By the Editor
Believing nothing, the skeptic is blind; believing everything, the naif is lame. Somewhere between the two lies the lucid land of viveka, discrimination, which neither doubts every inexplicable phenomenon nor swallows every unexamined statement. In this issue we explore the uncanny Vedic technology of jyotisha, that hoary knowledge derived from secondary Vedic texts, born, they say, of Lord Brahma who taught it to Surya, the Sun, who gifted it to Brighu, the first human to know the science of astronomy and astrology. It’s about time. And it’s about the unseen forces that swirl about our blue Earth-island, creating tides, not of matter but of mind, not of water but of flowing fates and karmas.
Ronald Reagan, when President of the United States, confounded the White House staff and embarrassed aides by having his itinerary and major meetings scheduled in careful consultation with his wife’s astrologer in California. Scoffing staffers counted it pure silliness, others thought it merely impolitic of him.
Mr. Reagan is not a lone heretic. Queen Elizabeth I consulted the stars. Galileo, the Italian mathematician and astronomer, cast charts on the side, as did the German celestial scientist Johannes Kepler. Britain’s Princess Diane followed the stars, and many Hollywood stars do the same. Ditto with Carl Jung and American millionnaire J.P. Morgan. That said, astrology still is not anywhere near as important in the Western world as in Asia. A 1990 poll of Americans found that while nearly 30% of Christians in America believe in astrology and read their horoscope weekly, only 5% had personally consulted an astrologer. Like so many other things, astrology in the Occident is about personal things–about me and mine, my spiritual progress, my love life and business success. In the Orient these concerns are not absent, but larger concerns dominate. Astrology in India is about auspiciousness, about connections, about sacred timing and being in a flow with the ebb and tide of divine forces. This universalizing approach to astrology gives the science a maturity that it tends to lack in the West, where it is seen as a frivolous, campy diversion for lonely souls trying to get a grip on their out-of-control life.
At the Hinduism Today headquarters in Hawaii, monks move in a matrix of Vedic understanding. We don’t observe the days of the week in our life on Kauai, rather following the sacred lunar calendar for which our Monday is called Sun 1 and our Friday is Sun 5 (or maybe 6 or 7 or 4), since the week we live is, like the day, flexible in its length depending on the celestial movements. “Weekends,” which we call retreats and dedicate to nonworldly matters, are usually two, but sometimes three, days long. All this brings us closer to the sacred cosmos, though it can confound our connections with the rest of the world. We’re always hearing one among us utter, “What? Today is Saturday?” We also avoid important meetings or events during ashtami, the eighth day of the lunar cycle. Ironically, some Vedic astrologers don’t themselves follow the traditional Indian calendar, which is understandable in this 7-days-make-a-week world. Less understandable is why they don’t always follow the knowledge they teach others. Consider how when an astrology conference was being planned last year, we proposed it happen on an auspicious day. “That won’t work,” came the answer. “It’s not a weekend!” Behold the new auspiciousness!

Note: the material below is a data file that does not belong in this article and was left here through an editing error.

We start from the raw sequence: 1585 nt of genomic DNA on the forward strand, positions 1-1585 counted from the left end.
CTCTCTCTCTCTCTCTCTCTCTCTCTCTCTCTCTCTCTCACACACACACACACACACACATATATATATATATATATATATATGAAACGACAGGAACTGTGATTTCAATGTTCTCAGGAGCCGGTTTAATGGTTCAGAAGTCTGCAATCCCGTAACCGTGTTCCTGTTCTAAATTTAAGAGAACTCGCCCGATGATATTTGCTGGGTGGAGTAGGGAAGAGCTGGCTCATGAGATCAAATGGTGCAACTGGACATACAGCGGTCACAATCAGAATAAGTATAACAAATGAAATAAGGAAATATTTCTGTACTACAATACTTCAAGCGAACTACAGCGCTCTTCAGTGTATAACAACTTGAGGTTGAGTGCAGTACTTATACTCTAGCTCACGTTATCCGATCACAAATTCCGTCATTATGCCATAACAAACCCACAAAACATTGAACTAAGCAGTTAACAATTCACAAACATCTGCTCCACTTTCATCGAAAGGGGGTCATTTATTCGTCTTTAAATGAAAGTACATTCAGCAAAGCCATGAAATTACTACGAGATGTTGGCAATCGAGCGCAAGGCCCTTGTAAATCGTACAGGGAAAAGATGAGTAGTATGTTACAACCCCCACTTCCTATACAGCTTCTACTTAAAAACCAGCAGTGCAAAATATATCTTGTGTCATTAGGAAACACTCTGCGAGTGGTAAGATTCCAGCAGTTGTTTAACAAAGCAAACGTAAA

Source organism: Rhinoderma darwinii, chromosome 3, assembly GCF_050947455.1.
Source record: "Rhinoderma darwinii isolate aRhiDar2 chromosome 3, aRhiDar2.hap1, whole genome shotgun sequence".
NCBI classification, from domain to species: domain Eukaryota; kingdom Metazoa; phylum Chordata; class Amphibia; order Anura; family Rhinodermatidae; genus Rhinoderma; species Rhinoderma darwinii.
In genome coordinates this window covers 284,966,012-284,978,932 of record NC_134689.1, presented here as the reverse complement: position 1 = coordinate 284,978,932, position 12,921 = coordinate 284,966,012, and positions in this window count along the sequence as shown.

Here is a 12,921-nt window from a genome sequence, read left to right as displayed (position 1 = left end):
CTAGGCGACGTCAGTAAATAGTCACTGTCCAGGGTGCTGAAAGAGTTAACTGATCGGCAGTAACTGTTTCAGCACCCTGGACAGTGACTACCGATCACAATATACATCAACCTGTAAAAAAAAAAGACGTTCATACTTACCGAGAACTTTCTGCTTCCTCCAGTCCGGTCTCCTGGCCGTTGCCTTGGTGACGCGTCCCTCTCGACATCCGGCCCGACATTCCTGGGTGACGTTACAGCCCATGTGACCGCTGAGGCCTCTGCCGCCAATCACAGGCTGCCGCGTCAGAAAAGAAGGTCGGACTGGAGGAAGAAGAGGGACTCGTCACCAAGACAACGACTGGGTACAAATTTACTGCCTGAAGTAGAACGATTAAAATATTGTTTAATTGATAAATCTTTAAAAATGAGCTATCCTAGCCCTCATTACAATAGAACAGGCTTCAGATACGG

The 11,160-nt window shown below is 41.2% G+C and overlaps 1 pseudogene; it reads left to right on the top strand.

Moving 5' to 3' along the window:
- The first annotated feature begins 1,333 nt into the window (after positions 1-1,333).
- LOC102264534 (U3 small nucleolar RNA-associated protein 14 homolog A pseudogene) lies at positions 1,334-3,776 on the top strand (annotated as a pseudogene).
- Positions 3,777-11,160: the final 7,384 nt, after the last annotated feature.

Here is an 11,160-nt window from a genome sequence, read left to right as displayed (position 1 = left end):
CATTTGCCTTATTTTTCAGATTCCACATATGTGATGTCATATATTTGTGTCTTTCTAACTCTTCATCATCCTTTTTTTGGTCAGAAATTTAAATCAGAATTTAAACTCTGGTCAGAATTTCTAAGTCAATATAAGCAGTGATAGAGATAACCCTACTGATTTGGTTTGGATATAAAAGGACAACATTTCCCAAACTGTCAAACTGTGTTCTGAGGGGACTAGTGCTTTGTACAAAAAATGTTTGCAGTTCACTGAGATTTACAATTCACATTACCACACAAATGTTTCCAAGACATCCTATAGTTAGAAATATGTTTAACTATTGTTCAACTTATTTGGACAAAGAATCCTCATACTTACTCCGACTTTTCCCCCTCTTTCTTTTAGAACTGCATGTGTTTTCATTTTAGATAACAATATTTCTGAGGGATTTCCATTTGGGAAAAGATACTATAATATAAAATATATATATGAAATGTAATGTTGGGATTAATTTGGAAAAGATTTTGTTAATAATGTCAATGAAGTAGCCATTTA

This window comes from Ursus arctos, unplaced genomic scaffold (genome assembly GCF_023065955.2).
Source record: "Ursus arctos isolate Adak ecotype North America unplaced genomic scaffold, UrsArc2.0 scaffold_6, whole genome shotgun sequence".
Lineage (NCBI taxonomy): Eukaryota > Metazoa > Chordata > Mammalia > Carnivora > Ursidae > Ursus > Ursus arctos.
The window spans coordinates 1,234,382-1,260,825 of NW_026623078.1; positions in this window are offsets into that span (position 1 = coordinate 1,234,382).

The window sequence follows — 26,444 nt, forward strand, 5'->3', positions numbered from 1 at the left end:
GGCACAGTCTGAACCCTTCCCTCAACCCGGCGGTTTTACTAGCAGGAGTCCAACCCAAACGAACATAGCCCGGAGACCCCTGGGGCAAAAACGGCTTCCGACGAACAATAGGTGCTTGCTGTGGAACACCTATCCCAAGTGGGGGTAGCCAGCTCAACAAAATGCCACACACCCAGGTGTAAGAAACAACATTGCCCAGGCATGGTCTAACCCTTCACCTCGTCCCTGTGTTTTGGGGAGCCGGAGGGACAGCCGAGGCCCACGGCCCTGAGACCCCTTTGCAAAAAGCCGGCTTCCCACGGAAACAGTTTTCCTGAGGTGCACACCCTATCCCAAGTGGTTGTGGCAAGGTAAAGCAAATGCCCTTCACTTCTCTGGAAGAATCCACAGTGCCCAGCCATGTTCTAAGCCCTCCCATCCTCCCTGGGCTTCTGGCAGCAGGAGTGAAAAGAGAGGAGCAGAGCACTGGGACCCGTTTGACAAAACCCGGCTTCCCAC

The astrologer is something of a tribal shaman. Ideally, he or she is the one with special insight, a wider vision that lifts awareness beyond our little world, connecting us to the canopy above, expanding perception beyond the narrow sliver of time in which we live by bringing past lives and actions into the now. I have said before that astrologers tell time with a bigger watch.
The genuine astrologer is a time navigator. He teaches that time is not all colorless and neutral, the same in all directions. Time has its eddies, its waxing and waning, its preferential ways–and in that sense is much like the oceans, full of change. No ship’s captain worth his hardtack would consider the sea uniform, everywhere equal and indifferent to his passage. No, the sea is alive with idle doldrums and treacherous tempests, and, yes, dangers worthy of anticipation.
To the astrologer, time is like that sea, with changing moods and forces, some propelling us swiftly forward, others opposing our well-plotted progress. Today time impels, tomorrow it impedes. How foolhardy is the seaman who keeps his canvas unfurled in a storm or stows his sails when good winds blow. Time is a kind of psychic wind, blowing now this way, now that. As a ship’s captain heeds the chart reckoned by his navigator as to course, winds and tides, so our life’s journey benefits from another chart, our astrologer’s appraisal of protean time’s orderly and sometimes ornery flow. It benefits, too, from a deep submission to the fact that this life is all our own self-created sea, and the navigator’s chart cannot change the waters we are in, it can simply help us exploit the currents and avoid the perilous shallow reefs.
The subtle art of astrology turns on what to give importance to. Ask ten astrologers, and you may get ten distinct responses. The key is finding one that suits you, your needs and understandings. If ever it seems too confusing or you fall into doubt about your days, remember the words of Sri Lanka’s greatest sage, Satguru Yogaswami: “All times are auspicious for the true devotee of Siva.” He wanted to combat the superstition and Sani-phobia that often surrounds an astrologer’s forwarnings. He meant that we need not cringe in fear that this time is bad for me, that time is good. All times are beneficent to those who cling closely to God.